Fig. 2 – Hospitalizations in TSAs E, P, Q Apr 12, 2020 – Oct 12, 2020

So we might want to conclude that the increase in hospitalizations seems to be due to local increases.
Let’s look at the other TSAs, where previously, V- Lower Rio Grande Valley was the main contributor.

Fig. 3 – Hospitalizations in all TSAs except E, P, Q Apr 12, 2020 – Oct 12, 2020

V – Lower Rio Grande Valley continues to go down, but now I – El Paso and A – Amarillo are coming up with El Paso now having more hospitalizations than Lower Rio Grande Valley. Other are stable – with some fluctuations up or down.

This shows the same image as above: The increase in hospitalizations looks like it is local in three to four TSAs.

These were the absolute numbers of COVID19 hospitalizations, but how do these compare to the hospital capacity over time?

Fig. 3 – COVID19 hospitalizations compared to hospital capacity Apr 12, 2020 – Oct 12, 2020

It’s now slightly above 5%, at its peak it was slightly below 20%.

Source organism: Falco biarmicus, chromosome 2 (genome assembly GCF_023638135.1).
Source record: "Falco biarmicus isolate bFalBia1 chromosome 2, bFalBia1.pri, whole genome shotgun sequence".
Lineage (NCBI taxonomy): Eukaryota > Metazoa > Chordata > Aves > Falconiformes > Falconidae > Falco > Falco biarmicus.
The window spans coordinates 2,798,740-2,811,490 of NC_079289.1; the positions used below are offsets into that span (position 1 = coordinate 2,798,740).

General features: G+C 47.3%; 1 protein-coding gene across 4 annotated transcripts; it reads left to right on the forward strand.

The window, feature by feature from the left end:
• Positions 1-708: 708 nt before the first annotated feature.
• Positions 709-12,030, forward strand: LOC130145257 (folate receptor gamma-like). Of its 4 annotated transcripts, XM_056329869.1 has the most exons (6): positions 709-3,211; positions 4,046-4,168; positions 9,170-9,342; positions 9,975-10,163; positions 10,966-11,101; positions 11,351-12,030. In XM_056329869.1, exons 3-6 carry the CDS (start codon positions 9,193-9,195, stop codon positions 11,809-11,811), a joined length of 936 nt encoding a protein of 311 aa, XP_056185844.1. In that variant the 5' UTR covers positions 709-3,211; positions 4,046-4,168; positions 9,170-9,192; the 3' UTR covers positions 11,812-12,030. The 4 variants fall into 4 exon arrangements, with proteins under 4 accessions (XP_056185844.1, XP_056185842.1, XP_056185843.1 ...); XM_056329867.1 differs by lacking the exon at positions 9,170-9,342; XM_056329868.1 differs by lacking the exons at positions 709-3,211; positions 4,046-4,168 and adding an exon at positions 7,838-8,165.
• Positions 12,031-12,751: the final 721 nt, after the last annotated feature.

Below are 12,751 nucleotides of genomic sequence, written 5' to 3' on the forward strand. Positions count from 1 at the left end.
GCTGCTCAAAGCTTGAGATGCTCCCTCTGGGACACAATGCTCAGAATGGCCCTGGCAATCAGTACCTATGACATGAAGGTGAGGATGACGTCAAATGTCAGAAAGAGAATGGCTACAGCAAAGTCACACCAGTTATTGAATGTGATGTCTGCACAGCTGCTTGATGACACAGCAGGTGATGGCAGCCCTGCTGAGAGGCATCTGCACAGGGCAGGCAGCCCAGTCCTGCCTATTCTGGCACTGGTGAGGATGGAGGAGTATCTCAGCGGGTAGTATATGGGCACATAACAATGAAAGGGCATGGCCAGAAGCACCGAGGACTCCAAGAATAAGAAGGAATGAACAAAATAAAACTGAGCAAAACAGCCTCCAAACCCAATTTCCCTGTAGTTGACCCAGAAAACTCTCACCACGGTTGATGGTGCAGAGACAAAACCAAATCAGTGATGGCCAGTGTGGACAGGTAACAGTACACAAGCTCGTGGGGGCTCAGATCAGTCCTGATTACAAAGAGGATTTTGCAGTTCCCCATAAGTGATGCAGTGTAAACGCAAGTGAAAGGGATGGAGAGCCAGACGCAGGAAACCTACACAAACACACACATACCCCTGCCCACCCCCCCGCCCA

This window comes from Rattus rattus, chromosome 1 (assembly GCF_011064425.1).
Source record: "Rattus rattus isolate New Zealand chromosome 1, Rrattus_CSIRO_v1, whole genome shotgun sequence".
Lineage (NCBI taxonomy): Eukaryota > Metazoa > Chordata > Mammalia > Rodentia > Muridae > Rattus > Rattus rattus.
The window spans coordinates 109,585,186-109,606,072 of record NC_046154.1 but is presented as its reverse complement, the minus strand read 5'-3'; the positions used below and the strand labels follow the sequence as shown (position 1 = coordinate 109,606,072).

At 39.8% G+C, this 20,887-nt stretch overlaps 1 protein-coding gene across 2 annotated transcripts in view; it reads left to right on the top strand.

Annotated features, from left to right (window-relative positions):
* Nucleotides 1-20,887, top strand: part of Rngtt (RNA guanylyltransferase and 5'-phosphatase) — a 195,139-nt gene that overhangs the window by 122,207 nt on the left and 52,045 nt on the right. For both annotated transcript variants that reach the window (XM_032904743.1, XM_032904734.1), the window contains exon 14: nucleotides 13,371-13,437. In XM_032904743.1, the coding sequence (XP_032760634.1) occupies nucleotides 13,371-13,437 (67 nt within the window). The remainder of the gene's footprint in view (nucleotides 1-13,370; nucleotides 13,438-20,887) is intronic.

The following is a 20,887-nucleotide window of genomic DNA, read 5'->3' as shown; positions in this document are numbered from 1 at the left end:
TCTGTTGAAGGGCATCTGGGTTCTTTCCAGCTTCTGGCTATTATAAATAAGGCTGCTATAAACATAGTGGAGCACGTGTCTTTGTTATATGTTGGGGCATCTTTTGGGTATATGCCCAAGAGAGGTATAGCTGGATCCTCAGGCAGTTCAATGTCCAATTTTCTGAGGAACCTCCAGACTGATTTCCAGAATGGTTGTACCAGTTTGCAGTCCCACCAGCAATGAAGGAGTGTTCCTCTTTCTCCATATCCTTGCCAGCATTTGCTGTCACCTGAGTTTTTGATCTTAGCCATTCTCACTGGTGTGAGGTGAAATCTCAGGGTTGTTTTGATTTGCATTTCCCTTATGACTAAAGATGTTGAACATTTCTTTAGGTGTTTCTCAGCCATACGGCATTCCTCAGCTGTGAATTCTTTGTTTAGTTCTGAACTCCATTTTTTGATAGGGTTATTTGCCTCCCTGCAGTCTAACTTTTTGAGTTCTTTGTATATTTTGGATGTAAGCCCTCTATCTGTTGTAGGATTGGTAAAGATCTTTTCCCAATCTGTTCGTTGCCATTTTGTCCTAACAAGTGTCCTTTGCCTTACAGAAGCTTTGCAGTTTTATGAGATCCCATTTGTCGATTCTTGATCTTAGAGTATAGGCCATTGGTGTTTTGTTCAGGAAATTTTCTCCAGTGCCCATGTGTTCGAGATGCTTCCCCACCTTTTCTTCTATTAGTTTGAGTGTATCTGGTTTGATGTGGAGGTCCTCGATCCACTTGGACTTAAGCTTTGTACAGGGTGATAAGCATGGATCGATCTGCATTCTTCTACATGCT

Hospitalization Data for Texas – September 26, 2020

This is the weekly update of hospitalisation data in Texas. As usual, the source of the data is Texas Department of Health Services and the data is as of Sep. 25, 2020.

The downward movement of total number of hospitalisations in Texas seems to have stopped and levelled off :

Fig. 1 – Total number of hospitalisations in Texas April 12, 2020 – September 25, 2020

The three main contributing TSAs (Trauma Service Areas) are still E – Dallas/Fort Worth, P – San Antonio and Q – Houston, but Houston has now less hospitalisations than Dallas/Fort Worth:

Fig. 2 – Hospitalisations in TSAs E, P, Q April 12, 2020 – September 25, 2020

E – Dallas/Fort Worth and P – San Antonio look like they are going up again, if only slightly. If this is a new trend remains to be seen.

Fig. 3 – Hospitalisations in all TSAs except E, P, Q April 12, 2020 – September 20, 2020

The main driver V – Lower Rio Grande Valley is still going down, but for most others it looks like the either are stable or are going slightly up.

Conclusion: The downtrend we saw last week did not continue and for the moment, numbers are stable. We’ll have to see which way this will go in the next week.

Hospitalization Data for Texas – September 20, 2020

The data source is Texas Department of Health Services and the data is up to data as of September 20, 2020.